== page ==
BETHESDA, Md--Of the 4,900 US deaths each year from cervical cancer, virtually all could have been prevented by routine Pap smears, and nearly all cases could be prevented by practicing safe sex to avoid infection with the human papillomavirus (HPV), a panel of independent experts appointed by the NIH said in a consensus statement.
The statement was developed at the 3-day Consensus Development Conference on Cervical Cancer, sponsored by the National Cancer Institute and the NIH's Office of Medical Applications of Research.
The panel found that about half of the 15,700 US women diagnosed with cervical cancer each year have never had a Pap test. Those least likely to be screened include older women, the uninsured, ethnic minorities, and the poor, especially in rural areas.
The panel called cervical cancer "the first major solid tumor to have been shown to be virally induced in essentially every case. HPV DNA is found in virtually all cervical carcinomas and precursor lesions worldwide."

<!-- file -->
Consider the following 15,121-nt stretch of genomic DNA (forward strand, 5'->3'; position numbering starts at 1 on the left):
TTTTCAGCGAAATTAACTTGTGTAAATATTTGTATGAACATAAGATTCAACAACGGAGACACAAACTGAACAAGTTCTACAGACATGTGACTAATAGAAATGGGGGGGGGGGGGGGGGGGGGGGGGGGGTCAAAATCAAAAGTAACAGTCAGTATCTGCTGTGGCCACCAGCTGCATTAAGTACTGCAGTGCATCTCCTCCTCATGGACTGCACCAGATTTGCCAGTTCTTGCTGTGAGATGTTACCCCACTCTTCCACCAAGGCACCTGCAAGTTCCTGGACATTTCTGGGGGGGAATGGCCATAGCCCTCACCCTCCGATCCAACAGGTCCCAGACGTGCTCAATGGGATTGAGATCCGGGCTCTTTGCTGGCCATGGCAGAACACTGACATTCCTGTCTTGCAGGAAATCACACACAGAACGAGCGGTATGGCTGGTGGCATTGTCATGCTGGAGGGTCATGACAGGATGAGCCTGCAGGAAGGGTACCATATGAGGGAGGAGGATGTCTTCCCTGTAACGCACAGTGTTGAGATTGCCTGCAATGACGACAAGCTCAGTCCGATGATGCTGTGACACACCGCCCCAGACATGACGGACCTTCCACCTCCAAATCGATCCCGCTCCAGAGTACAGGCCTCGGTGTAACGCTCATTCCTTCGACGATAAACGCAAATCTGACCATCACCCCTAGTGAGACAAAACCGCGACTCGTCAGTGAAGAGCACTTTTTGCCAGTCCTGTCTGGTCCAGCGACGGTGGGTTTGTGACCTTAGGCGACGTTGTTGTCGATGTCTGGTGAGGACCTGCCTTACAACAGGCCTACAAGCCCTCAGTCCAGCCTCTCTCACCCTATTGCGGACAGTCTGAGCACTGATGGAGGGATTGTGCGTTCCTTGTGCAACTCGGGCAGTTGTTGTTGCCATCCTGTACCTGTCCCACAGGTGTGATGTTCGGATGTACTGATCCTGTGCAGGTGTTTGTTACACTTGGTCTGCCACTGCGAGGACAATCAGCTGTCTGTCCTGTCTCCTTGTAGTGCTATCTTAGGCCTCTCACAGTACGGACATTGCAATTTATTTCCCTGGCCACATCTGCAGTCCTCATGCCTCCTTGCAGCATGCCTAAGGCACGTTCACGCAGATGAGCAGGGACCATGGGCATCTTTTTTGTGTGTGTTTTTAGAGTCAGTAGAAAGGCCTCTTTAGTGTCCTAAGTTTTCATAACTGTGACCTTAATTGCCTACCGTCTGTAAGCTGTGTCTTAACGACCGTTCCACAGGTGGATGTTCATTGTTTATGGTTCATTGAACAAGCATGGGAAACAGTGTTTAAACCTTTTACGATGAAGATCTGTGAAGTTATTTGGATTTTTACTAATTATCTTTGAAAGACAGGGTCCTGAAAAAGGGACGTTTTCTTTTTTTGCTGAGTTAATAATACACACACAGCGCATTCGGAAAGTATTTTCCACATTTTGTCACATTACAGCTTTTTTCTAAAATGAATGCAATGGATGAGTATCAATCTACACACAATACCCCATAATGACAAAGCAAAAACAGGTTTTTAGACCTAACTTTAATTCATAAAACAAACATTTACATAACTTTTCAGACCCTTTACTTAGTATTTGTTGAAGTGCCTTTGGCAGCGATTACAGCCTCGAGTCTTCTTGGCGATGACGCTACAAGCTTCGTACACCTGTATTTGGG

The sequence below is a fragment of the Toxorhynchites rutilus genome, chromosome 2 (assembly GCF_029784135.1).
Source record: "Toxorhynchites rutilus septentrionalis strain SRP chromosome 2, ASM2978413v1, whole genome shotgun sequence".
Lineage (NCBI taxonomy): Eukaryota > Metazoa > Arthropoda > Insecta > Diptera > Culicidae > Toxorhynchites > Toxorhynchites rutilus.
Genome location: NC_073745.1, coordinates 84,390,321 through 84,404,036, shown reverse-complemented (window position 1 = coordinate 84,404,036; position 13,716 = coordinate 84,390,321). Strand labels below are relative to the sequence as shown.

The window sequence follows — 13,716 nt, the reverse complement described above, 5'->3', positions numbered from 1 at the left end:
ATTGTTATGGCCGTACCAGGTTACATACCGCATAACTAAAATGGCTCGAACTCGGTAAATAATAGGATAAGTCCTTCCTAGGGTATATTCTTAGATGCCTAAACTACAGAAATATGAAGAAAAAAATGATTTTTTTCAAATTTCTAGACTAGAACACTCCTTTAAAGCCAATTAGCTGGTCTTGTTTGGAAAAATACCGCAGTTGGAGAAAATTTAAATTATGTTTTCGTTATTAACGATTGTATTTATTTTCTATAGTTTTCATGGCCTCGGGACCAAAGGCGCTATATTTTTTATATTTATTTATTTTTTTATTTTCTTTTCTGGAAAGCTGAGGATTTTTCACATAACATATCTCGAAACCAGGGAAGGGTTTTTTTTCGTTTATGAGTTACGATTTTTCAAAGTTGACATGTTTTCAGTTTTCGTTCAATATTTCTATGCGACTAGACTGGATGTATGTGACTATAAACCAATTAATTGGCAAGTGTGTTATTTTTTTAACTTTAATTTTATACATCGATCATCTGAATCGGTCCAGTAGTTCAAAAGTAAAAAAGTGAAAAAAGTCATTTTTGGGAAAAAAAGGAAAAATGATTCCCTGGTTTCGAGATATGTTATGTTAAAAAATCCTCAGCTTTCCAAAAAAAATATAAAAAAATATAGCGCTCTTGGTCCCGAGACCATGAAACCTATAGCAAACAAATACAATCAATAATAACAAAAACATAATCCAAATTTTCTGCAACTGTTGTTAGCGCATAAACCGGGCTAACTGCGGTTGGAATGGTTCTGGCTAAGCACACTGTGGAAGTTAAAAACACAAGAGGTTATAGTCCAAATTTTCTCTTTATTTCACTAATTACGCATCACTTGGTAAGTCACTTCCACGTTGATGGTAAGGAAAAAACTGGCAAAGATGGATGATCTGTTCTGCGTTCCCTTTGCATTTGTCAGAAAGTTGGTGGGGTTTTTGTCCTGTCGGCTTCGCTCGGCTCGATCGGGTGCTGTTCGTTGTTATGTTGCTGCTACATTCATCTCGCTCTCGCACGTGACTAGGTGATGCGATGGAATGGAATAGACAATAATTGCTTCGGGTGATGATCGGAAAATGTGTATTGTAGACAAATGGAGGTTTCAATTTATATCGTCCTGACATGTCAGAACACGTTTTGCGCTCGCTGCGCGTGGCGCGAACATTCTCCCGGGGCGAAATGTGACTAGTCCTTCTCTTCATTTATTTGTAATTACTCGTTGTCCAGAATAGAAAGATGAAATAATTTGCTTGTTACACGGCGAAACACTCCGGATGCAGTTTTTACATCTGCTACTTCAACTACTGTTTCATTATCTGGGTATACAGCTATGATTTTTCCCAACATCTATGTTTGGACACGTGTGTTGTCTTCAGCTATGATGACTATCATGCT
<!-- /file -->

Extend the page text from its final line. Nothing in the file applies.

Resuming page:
Detecting the Preinvasive Stage
The report went on to say that "the majority of these cancers go through a preinvasive stage that can be detected in the early stage by a Pap smear and treated with nearly uniform success and the retention of fertility."
Because HPV is sexually transmitted, the panel said that adolescents should be encouraged to delay onset of sexual intercourse and to use barrier methods of contraceptives if they are sexually active. The committee also advised the development of effective prophylactic and therapeutic vaccines against HPV.